When I say “writing is therapy,” I can’t help but think of Maya Angelou and how she started writing. If you are unfamiliar with her history… she experienced something so traumatic during her early years that prompted her to become mute. Her strength came out in words, giving hope to so many others around the globe.
At age 7, Angelou was raped by her mother’s boyfriend, who was later beaten to death in an assault that some believed was carried out by Angelou’s uncles. The trauma of the rape and her assailant’s death left Angelou mute for six years.
She began writing during that silent period. She would chronicle the first 17 years of her life in the 1969 autobiography “I Know Why the Caged Bird Sings,” which her friend, writer James Baldwin, had encouraged her to write.
The book, which covers the racism Angelou had faced in the 1930s and ’40s and her fantasies of being blond and white, is considered an American classic. (Reuters)
Patrik Henry Bass, an editor at Essence Magazine, says “when we think of her, we often think about her books, of course, and her poems… but in the African-American community, certainly, we heard so much of her work recited, so I think about her voice. You would hear that voice, and that voice would capture a humanity, and that voice would calm you in so many ways through some of the most significant challenges.” (NPR)
Oprah Winfrey, who considered Angelou to be not just her mentor but also a very dear friend, will always remember how she lived her life: “She moved through the world with unshakable calm, confidence, and a fierce grace.”
Harold Augenbraum, the Executive Director of the National Book Foundation, stated “we share the gratitude of so many for Dr. Angelou’s contributions to literature, human rights, and social justice. Her legacy is one that all writers and readers across the world can admire and aspire to.”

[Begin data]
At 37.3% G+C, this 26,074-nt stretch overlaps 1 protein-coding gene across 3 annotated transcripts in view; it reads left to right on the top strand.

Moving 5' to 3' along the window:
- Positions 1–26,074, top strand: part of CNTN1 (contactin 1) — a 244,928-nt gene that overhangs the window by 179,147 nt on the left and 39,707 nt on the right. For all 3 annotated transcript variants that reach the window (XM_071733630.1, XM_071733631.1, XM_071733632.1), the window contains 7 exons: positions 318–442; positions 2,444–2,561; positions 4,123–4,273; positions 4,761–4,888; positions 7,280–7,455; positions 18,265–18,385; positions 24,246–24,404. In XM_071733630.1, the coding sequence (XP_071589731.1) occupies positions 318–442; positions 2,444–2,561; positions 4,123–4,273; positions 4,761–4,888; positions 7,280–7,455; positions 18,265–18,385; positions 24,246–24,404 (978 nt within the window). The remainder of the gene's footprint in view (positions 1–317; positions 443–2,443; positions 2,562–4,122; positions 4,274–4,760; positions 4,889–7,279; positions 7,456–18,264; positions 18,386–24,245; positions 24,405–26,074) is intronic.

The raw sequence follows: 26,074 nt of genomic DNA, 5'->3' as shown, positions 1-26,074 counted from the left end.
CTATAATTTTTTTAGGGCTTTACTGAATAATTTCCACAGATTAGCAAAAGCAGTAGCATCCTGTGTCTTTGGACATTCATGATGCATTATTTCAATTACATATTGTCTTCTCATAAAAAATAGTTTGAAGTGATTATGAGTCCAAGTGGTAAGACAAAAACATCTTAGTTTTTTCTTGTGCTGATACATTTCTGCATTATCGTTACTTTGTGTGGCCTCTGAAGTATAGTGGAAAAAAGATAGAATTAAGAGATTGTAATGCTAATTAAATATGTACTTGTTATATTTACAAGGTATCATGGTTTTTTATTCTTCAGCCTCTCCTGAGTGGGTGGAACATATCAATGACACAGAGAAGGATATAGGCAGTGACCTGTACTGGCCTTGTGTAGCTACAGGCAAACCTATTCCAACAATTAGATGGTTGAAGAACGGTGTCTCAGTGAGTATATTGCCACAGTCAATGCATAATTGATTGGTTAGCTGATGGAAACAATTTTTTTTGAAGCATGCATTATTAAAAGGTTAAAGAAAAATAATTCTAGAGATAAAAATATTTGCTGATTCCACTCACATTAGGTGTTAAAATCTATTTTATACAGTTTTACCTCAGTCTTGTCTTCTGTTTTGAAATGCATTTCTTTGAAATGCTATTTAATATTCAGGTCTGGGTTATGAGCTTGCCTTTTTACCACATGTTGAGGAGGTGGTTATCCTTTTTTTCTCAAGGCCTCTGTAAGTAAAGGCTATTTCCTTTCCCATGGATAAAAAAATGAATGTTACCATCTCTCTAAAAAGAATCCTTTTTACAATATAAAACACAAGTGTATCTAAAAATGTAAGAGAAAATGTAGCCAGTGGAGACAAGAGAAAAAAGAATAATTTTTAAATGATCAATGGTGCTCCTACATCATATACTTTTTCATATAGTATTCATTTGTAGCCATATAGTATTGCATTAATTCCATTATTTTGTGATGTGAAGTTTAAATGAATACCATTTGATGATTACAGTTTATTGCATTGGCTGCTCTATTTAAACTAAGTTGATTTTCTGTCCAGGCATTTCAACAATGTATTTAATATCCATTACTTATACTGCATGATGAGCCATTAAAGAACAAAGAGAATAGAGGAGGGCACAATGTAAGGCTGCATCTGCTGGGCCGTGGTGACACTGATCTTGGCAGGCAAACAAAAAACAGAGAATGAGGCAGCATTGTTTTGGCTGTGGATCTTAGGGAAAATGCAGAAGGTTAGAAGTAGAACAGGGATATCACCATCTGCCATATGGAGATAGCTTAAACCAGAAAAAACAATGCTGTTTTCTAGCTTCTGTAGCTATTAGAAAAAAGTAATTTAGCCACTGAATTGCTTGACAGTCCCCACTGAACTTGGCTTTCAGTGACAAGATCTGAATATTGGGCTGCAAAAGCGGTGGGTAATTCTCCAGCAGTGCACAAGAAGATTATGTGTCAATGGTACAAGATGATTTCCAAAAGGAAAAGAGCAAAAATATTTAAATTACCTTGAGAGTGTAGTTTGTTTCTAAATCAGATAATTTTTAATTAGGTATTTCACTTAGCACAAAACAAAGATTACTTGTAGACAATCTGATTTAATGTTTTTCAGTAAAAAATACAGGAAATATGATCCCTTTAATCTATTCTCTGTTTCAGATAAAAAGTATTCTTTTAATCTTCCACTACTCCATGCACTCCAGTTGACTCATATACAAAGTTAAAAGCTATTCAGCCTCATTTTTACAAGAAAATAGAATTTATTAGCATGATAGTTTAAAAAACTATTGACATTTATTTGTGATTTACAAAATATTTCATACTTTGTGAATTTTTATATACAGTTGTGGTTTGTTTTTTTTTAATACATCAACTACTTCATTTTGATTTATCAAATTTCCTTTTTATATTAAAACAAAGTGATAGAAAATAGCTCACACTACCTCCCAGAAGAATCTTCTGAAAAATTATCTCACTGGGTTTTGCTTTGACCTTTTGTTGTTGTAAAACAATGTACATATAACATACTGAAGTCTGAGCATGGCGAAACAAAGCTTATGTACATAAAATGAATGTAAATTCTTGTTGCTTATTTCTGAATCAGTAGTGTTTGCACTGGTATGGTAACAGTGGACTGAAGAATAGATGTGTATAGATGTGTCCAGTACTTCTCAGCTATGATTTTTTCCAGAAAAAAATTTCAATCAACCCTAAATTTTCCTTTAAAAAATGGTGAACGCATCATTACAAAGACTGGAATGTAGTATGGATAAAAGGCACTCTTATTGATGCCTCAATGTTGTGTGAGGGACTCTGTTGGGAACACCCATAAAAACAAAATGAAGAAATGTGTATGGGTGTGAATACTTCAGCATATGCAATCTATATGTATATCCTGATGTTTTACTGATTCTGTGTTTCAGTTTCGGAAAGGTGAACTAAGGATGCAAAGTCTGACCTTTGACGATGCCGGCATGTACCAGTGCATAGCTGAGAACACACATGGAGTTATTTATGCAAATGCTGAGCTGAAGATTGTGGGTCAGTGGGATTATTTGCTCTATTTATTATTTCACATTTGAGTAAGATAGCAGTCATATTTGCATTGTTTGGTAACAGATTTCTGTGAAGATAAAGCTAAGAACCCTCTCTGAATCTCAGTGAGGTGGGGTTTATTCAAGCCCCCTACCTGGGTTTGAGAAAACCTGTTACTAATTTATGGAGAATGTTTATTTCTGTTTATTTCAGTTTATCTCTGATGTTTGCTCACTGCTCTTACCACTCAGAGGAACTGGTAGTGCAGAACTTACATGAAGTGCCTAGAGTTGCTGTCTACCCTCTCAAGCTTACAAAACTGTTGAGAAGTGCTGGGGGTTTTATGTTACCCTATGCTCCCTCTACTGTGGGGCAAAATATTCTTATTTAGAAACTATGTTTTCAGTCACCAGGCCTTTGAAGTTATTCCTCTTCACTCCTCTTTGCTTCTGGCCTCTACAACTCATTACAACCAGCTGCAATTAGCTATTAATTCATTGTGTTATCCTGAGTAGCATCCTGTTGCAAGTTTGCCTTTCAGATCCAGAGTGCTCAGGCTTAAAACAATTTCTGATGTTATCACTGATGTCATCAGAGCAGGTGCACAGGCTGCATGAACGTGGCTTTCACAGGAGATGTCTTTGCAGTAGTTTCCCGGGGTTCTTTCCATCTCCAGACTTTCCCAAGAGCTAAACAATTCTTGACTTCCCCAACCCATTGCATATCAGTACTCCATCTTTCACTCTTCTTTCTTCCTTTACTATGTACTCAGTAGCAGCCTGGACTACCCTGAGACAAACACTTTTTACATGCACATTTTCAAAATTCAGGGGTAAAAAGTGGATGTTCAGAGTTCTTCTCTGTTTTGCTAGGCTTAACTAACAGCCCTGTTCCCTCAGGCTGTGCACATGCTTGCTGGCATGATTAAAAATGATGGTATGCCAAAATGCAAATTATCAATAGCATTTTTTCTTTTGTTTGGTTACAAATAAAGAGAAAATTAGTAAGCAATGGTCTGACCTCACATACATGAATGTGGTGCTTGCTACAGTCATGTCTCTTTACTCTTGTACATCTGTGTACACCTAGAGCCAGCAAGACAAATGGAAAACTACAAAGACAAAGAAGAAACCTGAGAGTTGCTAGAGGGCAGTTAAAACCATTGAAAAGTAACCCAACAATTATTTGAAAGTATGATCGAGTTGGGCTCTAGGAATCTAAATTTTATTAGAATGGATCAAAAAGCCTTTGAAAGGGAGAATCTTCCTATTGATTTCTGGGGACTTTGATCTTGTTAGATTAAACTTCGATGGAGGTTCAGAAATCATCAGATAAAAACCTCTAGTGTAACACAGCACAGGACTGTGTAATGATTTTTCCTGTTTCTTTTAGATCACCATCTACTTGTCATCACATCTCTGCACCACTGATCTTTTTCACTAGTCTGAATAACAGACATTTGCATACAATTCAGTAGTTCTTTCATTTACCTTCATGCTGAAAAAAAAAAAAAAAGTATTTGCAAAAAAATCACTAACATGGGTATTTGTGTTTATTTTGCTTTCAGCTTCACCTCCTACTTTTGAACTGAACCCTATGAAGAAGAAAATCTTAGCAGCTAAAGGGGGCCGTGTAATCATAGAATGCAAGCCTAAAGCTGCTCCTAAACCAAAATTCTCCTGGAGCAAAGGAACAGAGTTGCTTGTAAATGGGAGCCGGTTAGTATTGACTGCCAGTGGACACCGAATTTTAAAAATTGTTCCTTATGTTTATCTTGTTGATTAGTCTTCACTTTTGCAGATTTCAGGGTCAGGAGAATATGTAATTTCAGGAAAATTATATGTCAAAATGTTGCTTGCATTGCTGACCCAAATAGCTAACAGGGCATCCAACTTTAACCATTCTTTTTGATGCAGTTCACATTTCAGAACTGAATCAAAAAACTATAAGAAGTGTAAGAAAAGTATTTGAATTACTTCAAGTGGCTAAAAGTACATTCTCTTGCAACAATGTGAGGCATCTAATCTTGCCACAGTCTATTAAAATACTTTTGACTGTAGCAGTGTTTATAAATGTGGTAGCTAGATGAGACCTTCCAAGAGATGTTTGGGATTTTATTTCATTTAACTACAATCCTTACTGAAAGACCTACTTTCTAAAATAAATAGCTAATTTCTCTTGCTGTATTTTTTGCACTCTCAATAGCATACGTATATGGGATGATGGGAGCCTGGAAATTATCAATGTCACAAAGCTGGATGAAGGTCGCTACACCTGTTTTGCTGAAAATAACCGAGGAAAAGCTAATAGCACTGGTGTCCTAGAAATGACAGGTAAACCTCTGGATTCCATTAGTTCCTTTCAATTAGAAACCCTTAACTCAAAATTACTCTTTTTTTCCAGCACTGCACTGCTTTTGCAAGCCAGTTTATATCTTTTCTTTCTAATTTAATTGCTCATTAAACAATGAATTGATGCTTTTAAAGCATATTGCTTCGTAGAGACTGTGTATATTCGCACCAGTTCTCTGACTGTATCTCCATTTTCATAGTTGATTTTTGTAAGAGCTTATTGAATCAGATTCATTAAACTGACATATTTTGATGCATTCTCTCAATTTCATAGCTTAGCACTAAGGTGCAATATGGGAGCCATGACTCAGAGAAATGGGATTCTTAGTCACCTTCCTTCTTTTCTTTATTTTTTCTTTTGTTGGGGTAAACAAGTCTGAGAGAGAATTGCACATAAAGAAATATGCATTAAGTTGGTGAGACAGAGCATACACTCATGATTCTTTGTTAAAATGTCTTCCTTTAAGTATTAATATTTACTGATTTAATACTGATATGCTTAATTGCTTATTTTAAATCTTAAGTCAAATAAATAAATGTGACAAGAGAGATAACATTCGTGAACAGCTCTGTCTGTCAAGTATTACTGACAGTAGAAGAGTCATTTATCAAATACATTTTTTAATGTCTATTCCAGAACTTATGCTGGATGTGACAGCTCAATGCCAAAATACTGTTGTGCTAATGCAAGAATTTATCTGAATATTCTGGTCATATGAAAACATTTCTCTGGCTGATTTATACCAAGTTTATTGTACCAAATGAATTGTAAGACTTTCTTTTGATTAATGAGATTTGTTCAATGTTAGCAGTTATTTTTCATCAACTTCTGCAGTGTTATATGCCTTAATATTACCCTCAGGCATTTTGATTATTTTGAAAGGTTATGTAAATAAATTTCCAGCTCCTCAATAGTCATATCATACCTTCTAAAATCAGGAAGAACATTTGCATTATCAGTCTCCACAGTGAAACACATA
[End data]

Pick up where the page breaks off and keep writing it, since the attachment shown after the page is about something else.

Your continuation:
My favorite Angelou poems will always be Caged Bird and On the Pulse of Morning, which was made famous when she wrote and recited the poem for President Bill Clinton’s inauguration in 1993. Give these a read/listen. Hear her voice shine through her words. Share your thoughts in the comments section, if you’d like.
Her work and words are forever etched in our history and she will not be forgotten, but remembered and celebrated for generations to come.
It’s National Poetry Month! Now is the time to celebrate our poet roots and refine those writing skills by creating new work or refreshing/revising some of your previously-composed poems. If you’re a regular reader, you know I love asking if a poem is ever complete… but really, is it ever complete?!
There’s just shy of two weeks left, and I’m going to continue making the most of it by jotting down short poems and attempting to generate fresh lines to work with. Grab your journal, open up Word or your blog, and get some words on the page. Feel free to try the form I’m about to share with you!
I recently discovered Cinquain, which is a form of Japanese poetry. It’s a short poem of 5 lines and 22 syllables. The pattern is like so: two, four, six, eight, two (2-4-6-8-2).
American cinquain, created by Adelaide Crapsey, was influenced by both the popular Japanese poetry forms haiku and tanka. She imposes a stressed iambic pentameter on the lines in the following pattern: one-stress, two-stress, three-stress, four-stress, one-stress. Here’s an example of her poem, Niagara. Read it aloud to yourself and try to add the stresses to gain the full effect.